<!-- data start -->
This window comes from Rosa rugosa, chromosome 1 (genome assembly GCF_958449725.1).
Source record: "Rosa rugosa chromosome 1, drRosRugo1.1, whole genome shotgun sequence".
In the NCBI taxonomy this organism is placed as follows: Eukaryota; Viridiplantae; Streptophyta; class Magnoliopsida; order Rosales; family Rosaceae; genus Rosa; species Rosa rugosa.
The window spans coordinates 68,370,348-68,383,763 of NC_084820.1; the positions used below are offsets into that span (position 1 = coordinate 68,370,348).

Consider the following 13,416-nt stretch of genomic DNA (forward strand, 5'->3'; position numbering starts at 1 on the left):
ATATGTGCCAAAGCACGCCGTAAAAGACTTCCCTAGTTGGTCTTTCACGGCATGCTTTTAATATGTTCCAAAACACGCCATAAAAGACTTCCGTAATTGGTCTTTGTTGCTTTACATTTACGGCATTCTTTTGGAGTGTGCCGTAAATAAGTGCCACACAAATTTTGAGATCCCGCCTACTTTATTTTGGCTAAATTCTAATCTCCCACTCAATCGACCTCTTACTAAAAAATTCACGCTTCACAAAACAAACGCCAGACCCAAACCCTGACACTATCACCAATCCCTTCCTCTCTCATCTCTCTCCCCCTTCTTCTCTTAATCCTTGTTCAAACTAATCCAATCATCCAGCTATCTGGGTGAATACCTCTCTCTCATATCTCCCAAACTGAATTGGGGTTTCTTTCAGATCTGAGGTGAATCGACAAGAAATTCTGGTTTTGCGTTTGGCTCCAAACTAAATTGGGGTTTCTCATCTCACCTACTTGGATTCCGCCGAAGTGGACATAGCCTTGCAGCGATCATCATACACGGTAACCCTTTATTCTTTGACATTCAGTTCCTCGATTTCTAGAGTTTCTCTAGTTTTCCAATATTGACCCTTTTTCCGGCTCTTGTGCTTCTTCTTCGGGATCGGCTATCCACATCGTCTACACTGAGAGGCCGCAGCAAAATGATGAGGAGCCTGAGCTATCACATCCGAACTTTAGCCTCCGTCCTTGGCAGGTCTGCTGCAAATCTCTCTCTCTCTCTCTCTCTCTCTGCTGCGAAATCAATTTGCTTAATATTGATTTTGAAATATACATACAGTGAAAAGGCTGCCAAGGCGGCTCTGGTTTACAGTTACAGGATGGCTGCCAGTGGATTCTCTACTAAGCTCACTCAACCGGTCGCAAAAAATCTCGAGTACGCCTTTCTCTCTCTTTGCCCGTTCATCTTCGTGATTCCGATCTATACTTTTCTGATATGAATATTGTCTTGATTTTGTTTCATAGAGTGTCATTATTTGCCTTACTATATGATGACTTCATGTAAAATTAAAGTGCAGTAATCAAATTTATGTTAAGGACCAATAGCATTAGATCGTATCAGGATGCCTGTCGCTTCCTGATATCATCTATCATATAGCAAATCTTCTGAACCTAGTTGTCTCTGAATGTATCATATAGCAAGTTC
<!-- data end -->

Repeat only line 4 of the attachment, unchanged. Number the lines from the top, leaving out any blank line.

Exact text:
The window spans coordinates 68,370,348-68,383,763 of NC_084820.1; the positions used below are offsets into that span (position 1 = coordinate 68,370,348).